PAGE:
Include clever in-jokes by tuckerizing

One way of rewarding the careful reader is by tuckerizing. This involves naming secondary characters or offstage icons after people or objects many readers would recognize as a sort of in-joke.

For example, in Larry Niven’s and David Gerrold’s novel “The Flying Sorcerers,” all of the gods are name after famous science fiction personalities, such as H.G. Wells and Gene Roddenberry (the creator of “Star Trek”).

The term is named after Wilson Tucker, a prominent science fiction critic and fan perhaps best known for coining the term “space opera.” He often used names of his friends in his science fiction stories, the source of the term tuckerizing.

Successful tuckerizing requires being unobtrusive. The name never should stand in the way of the story and its dramatic tension. To that end, Niven and Gerrold altered the spelling of their gods so that H. G. Wells was “Ouells” and Roddenberry was “Rotn’bair.”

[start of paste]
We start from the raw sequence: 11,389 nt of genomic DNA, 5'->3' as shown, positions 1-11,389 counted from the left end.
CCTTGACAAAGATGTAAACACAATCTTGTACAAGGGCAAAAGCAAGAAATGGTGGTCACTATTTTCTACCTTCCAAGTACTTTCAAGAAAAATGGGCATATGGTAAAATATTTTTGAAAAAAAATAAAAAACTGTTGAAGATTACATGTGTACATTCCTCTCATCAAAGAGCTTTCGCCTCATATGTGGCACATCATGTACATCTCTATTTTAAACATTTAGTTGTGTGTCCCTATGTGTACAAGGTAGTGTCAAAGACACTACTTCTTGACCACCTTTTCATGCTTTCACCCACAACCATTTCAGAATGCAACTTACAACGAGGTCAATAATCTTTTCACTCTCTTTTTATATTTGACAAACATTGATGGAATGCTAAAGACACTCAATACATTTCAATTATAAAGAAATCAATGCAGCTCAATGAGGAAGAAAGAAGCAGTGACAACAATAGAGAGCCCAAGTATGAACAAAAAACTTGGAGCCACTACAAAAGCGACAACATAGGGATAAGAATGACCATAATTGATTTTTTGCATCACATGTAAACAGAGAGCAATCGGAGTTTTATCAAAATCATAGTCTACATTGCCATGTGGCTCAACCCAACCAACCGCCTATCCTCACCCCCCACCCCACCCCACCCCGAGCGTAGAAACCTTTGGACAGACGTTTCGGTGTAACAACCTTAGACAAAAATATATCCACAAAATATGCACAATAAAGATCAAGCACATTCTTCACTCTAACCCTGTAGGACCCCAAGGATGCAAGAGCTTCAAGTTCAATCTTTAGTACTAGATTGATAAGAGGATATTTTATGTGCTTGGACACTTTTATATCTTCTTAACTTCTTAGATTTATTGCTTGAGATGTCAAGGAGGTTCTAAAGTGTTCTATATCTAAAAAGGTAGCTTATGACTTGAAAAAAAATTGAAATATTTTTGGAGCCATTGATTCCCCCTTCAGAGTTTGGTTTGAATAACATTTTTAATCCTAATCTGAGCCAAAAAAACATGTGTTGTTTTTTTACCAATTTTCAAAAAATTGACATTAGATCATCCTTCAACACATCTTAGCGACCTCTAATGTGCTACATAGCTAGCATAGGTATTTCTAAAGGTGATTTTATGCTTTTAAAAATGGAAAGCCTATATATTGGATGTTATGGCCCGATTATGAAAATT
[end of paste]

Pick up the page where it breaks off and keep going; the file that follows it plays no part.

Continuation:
My name is Rob Bignell. I’m an affordable, professional editor who runs Inventing Reality Editing Service, which meets the manuscript needs of writers both new and published. I also offer a variety of self-publishing services. During the past decade, I’ve helped more than 300 novelists and nonfiction authors obtain their publishing dreams at reasonable prices. I’m also the author of the 7 Minutes a Day… writing guidebooks, four nonfiction hiking guidebook series, and the literary novel Windmill. Several of my short stories in the literary and science fiction genres also have been published.